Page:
*** It improved again in ''Film/TransformersDarkOfTheMoon'', where (apart from Sam's role in the first act) the Transformers are treated as actual characters rather than plot devices to help Sam get the girl and satisfy his sex drive. Although human characters still get a lot of screentime (mostly in subplots that surround the main story), the main plot definitely focuses on the Transformers and their history, rivalry and emotions.
*** It's improved upon almost to the point of being averted with ''Film/TransformersAgeOfExtinction'', since the human story intersects with the Transformers story, and they stick together because their fates intertwine. The Autobots, Optimus Prime especially, get ''almost as much'' screentime as the human leads, and much of the story involves long bits of interaction between Autobots and humans.
** This trope was lampshaded in the first panel of [[http://www.vgcats.com/comics/?strip_id=239 this]] ''Webcomic/VGCats'' comic.
--->Starring a cast of two-dimensional characters no one cares about! With special guest stars the Transformers.
** The perception of {{Xenofiction}} being the norm for ''Transformers'' may have been caused by the comics, which strongly avert this trope. The franchise's comics have a trend where human [[AudienceSurrogate Audience Surrogates]] will feature in the first spate of issues, only to get drastically DemotedToExtra or written out entirely. The IDW comics are widely seen as having [[GrowingTheBeard grown the beard]] when they mostly abandoned Earth to focus solely on the robots themselves, which provides a telling insight on the fandom's feelings towards this trope.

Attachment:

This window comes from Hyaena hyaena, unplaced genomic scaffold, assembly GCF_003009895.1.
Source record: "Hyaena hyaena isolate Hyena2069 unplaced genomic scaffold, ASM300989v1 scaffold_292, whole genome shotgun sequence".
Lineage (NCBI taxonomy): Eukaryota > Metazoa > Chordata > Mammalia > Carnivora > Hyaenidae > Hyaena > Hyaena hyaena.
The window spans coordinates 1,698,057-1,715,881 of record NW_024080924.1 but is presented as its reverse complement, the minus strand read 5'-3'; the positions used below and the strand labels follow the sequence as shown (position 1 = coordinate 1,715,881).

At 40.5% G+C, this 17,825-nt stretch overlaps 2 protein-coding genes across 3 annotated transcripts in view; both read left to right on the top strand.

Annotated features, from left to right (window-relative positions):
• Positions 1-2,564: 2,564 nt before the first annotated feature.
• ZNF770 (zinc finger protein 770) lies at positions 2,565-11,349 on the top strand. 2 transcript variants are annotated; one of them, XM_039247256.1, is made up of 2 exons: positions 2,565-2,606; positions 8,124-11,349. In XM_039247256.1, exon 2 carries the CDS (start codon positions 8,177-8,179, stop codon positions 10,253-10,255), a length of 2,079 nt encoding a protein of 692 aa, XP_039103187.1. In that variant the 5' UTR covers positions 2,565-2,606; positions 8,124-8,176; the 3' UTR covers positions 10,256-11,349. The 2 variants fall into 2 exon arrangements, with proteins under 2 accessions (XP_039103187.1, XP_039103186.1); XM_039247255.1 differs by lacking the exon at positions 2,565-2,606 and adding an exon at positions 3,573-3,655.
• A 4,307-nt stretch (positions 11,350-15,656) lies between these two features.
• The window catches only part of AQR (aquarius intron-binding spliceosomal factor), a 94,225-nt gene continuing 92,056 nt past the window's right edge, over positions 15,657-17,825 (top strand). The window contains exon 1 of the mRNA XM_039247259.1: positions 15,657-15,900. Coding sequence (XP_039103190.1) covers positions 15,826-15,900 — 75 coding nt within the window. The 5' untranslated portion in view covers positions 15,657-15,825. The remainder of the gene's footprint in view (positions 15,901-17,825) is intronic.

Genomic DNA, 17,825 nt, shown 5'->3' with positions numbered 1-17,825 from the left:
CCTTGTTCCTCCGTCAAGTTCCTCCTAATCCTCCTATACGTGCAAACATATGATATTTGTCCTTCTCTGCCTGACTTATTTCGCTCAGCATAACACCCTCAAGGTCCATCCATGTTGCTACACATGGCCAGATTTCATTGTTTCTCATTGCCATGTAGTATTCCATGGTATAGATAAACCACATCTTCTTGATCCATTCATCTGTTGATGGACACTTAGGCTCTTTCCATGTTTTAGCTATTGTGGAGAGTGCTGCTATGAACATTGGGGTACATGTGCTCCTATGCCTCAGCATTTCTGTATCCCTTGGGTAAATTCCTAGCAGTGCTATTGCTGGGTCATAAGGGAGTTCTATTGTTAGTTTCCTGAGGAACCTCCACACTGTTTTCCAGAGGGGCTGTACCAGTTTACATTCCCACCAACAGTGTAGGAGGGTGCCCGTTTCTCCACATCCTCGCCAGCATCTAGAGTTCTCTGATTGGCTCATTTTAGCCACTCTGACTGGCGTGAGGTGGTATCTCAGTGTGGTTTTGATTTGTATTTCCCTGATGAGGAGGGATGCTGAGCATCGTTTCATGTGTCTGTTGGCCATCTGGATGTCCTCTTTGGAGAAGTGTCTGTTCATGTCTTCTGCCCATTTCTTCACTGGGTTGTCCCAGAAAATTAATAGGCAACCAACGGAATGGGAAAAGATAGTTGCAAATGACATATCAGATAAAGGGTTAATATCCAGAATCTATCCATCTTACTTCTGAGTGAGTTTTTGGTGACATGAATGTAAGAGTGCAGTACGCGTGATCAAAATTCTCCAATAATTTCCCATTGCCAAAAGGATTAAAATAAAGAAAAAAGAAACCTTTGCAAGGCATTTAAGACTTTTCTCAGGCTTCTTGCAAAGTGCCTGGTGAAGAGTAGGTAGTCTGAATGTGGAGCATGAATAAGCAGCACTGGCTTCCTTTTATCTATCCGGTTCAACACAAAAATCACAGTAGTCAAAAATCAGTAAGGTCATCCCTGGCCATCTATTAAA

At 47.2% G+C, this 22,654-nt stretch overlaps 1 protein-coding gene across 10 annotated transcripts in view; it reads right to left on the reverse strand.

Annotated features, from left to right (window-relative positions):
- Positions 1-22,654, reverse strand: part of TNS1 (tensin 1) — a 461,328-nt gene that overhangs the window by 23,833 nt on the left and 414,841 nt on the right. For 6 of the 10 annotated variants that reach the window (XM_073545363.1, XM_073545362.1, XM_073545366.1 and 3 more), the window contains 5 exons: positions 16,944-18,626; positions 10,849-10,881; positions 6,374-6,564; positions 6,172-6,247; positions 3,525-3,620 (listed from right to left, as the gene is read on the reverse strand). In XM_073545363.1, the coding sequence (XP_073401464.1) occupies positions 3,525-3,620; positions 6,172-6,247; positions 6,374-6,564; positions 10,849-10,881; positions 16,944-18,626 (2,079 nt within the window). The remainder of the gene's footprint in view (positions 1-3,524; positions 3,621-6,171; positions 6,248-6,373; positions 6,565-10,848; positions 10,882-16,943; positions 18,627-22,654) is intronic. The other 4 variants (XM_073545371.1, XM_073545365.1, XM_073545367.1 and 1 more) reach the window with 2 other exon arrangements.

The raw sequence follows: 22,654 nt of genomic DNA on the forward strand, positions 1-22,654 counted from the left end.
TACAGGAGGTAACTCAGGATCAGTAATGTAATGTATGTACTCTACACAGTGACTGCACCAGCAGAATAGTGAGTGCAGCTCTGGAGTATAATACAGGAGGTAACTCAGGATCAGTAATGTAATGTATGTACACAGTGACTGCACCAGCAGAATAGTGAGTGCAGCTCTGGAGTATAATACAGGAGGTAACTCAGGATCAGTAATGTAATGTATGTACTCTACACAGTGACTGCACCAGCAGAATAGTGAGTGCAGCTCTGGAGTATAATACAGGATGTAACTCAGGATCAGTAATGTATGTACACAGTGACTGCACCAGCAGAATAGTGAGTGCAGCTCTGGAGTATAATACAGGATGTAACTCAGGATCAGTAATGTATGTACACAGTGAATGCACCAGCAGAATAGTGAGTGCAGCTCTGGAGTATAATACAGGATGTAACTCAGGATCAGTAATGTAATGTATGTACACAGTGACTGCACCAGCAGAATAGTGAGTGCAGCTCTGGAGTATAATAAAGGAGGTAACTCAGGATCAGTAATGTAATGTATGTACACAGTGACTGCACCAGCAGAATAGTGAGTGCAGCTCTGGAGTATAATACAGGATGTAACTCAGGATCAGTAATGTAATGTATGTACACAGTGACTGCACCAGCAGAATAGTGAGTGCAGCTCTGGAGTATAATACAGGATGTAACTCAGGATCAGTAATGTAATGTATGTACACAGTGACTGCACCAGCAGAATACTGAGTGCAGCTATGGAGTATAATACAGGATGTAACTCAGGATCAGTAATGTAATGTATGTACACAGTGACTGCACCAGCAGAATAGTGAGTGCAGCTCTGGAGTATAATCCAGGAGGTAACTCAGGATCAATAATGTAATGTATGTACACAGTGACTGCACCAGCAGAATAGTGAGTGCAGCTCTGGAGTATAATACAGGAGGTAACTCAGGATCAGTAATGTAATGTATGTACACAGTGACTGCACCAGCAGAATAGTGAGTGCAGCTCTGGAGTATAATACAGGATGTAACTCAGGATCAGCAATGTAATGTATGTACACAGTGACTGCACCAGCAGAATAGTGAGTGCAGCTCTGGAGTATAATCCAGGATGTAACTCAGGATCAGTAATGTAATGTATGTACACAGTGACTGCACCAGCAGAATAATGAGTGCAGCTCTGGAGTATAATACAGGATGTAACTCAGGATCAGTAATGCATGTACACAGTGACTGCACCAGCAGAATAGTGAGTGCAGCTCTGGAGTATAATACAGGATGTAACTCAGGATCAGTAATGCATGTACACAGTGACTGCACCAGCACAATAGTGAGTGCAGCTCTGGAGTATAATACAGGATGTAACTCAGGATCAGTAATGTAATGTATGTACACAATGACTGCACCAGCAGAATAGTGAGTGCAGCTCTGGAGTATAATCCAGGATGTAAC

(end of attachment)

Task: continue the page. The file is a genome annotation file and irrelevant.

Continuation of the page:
* By default, every ''Franchise/{{Digimon}}'' adaptation with the sole exception of ''Anime/DigimonXEvolution'' - though the existence of human Tamers for the {{mons}} was part of the original fluff for the virtual pets, said fluff didn't mention any specific human characters, and the majority of adaptations - most prominently the various anime - tend to focus much more on the interactions and struggles of the humans, relegating their Digimon partners to more of a support role. This is also averted by ''Anime/DigimonXrosWars'' where Digimons actually managed to end up being more developed than some of the human cast. A rare TropesAreNotBad example.
* [[DefiedTrope Defied]] by ''Toys/{{BIONICLE}}''. [[WordOfGod Greg Farshtey]] has stated this as the main reason why {{LEGO}} never allowed a theatrical movie to be made. They received several pitches for it, and all of them involved human kids somehow ending up in the ''BIONICLE'' universe - which is supposed to be a ConstructedWorld ''in which humans do not and never will exist''.
* Inverted with most ''Franchise/SonicTheHedgehog'' adaptations. The games take place in a world where [[LionsAndTigersAndHumansOhMy anthropomorphic animals coexist with humans]], however most adaptations remove all humans [[TokenHuman except for Eggman]] and put them in a WorldOfFunnyAnimals. The most notable exception, ''Anime/SonicX'', is detailed above (and even then Sonic comes from a planet without humans and has to be transported to Earth). The anime narrowly avoided inverting it as the initial pilot showed FunnyAnimal character instead of humans.